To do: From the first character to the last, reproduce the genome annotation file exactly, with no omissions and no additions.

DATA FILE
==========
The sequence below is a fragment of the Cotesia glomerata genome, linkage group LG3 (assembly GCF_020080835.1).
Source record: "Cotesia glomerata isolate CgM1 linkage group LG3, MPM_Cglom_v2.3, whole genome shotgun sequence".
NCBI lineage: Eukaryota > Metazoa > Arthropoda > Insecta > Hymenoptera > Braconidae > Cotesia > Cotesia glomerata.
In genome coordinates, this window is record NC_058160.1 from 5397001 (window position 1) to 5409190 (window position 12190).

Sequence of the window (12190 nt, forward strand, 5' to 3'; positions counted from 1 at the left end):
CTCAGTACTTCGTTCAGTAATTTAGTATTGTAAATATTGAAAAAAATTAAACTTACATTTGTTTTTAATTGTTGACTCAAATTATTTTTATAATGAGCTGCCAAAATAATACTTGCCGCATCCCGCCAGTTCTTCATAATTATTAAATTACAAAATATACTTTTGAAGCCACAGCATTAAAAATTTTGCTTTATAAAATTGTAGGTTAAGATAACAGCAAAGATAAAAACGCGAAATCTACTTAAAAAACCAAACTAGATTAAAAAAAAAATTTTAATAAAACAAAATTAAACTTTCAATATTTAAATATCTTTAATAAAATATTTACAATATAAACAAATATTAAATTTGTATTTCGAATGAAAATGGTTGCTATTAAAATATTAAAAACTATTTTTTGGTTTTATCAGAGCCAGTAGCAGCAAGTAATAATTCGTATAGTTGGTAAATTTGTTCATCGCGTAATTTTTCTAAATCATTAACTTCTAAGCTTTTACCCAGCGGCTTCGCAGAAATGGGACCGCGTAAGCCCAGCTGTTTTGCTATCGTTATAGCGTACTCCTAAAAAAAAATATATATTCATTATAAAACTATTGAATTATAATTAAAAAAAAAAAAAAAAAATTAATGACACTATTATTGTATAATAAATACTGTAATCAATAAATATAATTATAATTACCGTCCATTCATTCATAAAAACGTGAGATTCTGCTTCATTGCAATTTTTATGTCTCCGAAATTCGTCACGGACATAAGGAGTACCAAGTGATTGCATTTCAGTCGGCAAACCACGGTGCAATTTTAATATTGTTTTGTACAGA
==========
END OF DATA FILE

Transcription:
The sequence below is a fragment of the Cotesia glomerata genome, linkage group LG3 (assembly GCF_020080835.1).
Source record: "Cotesia glomerata isolate CgM1 linkage group LG3, MPM_Cglom_v2.3, whole genome shotgun sequence".
NCBI lineage: Eukaryota > Metazoa > Arthropoda > Insecta > Hymenoptera > Braconidae > Cotesia > Cotesia glomerata.
In genome coordinates, this window is record NC_058160.1 from 5397001 (window position 1) to 5409190 (window position 12190).

Sequence of the window (12190 nt, forward strand, 5' to 3'; positions counted from 1 at the left end):
CTCAGTACTTCGTTCAGTAATTTAGTATTGTAAATATTGAAAAAAATTAAACTTACATTTGTTTTTAATTGTTGACTCAAATTATTTTTATAATGAGCTGCCAAAATAATACTTGCCGCATCCCGCCAGTTCTTCATAATTATTAAATTACAAAATATACTTTTGAAGCCACAGCATTAAAAATTTTGCTTTATAAAATTGTAGGTTAAGATAACAGCAAAGATAAAAACGCGAAATCTACTTAAAAAACCAAACTAGATTAAAAAAAAAATTTTAATAAAACAAAATTAAACTTTCAATATTTAAATATCTTTAATAAAATATTTACAATATAAACAAATATTAAATTTGTATTTCGAATGAAAATGGTTGCTATTAAAATATTAAAAACTATTTTTTGGTTTTATCAGAGCCAGTAGCAGCAAGTAATAATTCGTATAGTTGGTAAATTTGTTCATCGCGTAATTTTTCTAAATCATTAACTTCTAAGCTTTTACCCAGCGGCTTCGCAGAAATGGGACCGCGTAAGCCCAGCTGTTTTGCTATCGTTATAGCGTACTCCTAAAAAAAAATATATATTCATTATAAAACTATTGAATTATAATTAAAAAAAAAAAAAAAAAATTAATGACACTATTATTGTATAATAAATACTGTAATCAATAAATATAATTATAATTACCGTCCATTCATTCATAAAAACGTGAGATTCTGCTTCATTGCAATTTTTATGTCTCCGAAATTCGTCACGGACATAAGGAGTACCAAGTGATTGCATTTCAGTCGGCAAACCACGGTGCAATTTTAATATTGTTTTGTACAGA